The main aim of this study is to undertake a critical examination of the ethical and developmental performance of an Islamic bank as communicated in its annual reports over a period of 28 years (1983–2010). Islami Bank Bangladesh Limited’s (IBBL hereafter) ethical performance and disclosures are further analyzed through interviews conducted with the bank’s senior management. The key findings include an overall increase in ethical disclosures during the study period. However, the focus on various stakeholders’ needs has varied over time reflecting the evolving nature of the Islamic finance industry over the last three decades. Based on a secular economy, IBBL focused in the first two decades on the “Particular” Shariah compliance disclosure as a way of establishing its reputation and differentiating itself from conventional banks in a dual banking system. Post 2005, the ethical performance and disclosure shifted to more “Universal” disclosures such as sustainability, charity, employees, and community related disclosures signaling responsible conduct and the bank’s adoption of a “wider stakeholder approach.” However the bank is still failing to provide full disclosure on certain significant categories such as sources and uses of disposable income, thereby contradicting the principles of full and comprehensive disclosure and accountability. In addition, the structure of IBBL’s investment portfolio reveals an overreliance on debt-based financial instruments and a shortcoming in fulfilling the developmental and social objectives of Islamic finance. This is evidenced by the “qualified” Shariah Supervisory Board reports that the bank consistently received. This research provides further evidence that Islamic banking and Finance in its current practices reflect the “global” and the “local” influences in an era dominated by global conventional finance.
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Due to their dual accountability in this world and the hereafter.
The foundation of IBF is its adherence to the norms and regulations prescribed in the Qur’an and the Sunnah, as expressed by the prophet Mohammed.
Historically, religion has played a great role in finance, and all of the Abrahamic religions of Christianity, Judaism and Islam have received comparable teachings regarding riba (usury). These religions as well as some secular viewpoints, like that of Aristotle, have regarded money as sterilized and producing money from money i.e. in the absence of enterprise and asset, as problematic (Warde 2013).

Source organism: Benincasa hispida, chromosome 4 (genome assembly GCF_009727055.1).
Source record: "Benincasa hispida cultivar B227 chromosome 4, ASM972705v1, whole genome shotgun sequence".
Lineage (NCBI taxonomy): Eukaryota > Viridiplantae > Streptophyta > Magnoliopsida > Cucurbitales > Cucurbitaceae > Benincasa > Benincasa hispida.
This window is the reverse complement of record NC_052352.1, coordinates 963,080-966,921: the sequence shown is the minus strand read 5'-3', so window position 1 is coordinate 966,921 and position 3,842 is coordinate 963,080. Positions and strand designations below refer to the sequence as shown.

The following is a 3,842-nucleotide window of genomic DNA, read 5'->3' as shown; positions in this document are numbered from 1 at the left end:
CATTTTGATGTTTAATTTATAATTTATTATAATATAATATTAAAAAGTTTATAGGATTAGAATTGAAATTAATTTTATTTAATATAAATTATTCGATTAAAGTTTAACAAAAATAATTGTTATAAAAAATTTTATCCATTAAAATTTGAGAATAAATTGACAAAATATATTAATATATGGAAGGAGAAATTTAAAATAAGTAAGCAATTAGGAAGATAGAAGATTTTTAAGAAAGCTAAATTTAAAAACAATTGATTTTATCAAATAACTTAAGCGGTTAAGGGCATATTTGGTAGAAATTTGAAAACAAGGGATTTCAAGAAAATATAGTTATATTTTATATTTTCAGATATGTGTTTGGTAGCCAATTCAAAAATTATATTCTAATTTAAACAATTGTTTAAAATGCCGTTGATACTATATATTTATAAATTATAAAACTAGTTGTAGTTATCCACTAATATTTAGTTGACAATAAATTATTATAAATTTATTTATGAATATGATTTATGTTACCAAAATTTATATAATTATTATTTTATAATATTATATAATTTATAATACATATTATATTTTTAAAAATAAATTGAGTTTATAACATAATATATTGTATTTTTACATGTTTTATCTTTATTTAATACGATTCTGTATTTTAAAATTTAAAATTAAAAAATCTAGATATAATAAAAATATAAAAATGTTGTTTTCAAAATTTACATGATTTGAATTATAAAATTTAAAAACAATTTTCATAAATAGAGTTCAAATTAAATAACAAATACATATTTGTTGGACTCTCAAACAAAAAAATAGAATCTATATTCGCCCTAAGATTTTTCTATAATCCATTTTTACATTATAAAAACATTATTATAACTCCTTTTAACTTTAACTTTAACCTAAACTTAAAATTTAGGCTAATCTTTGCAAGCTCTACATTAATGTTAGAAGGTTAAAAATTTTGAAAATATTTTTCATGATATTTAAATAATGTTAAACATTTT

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Earlier versions of the paper had been presented at the British Accounting and Finance Association Conference organized by the University of Aston, 12-14 April, 2011, Birmingham, UK and Third World Business Ethics Forum, University of Macao, 27-28 October, 2010. We acknowledge the financial support provided to this project by the El Shaarani Centre for Islamic Business and Finance and the Aston Academy for Research into Management, Aston University. We would like to thank the participants of this project for their cooperation and time. We also acknowledge the research assistance provided by Longsheng Lin, Marwa Elnahass, Ola Mekki and Mufeedh Choudhury. Finally, we would like to thank the guest editors of this special issue and three reviewers whose comments have helped to improve the paper significantly. Usual disclaimer applies.
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Belal, A.R., Abdelsalam, O. & Nizamee, S.S. Ethical Reporting in Islami Bank Bangladesh Limited (1983–2010). J Bus Ethics 129, 769–784 (2015). https://doi.org/10.1007/s10551-014-2133-8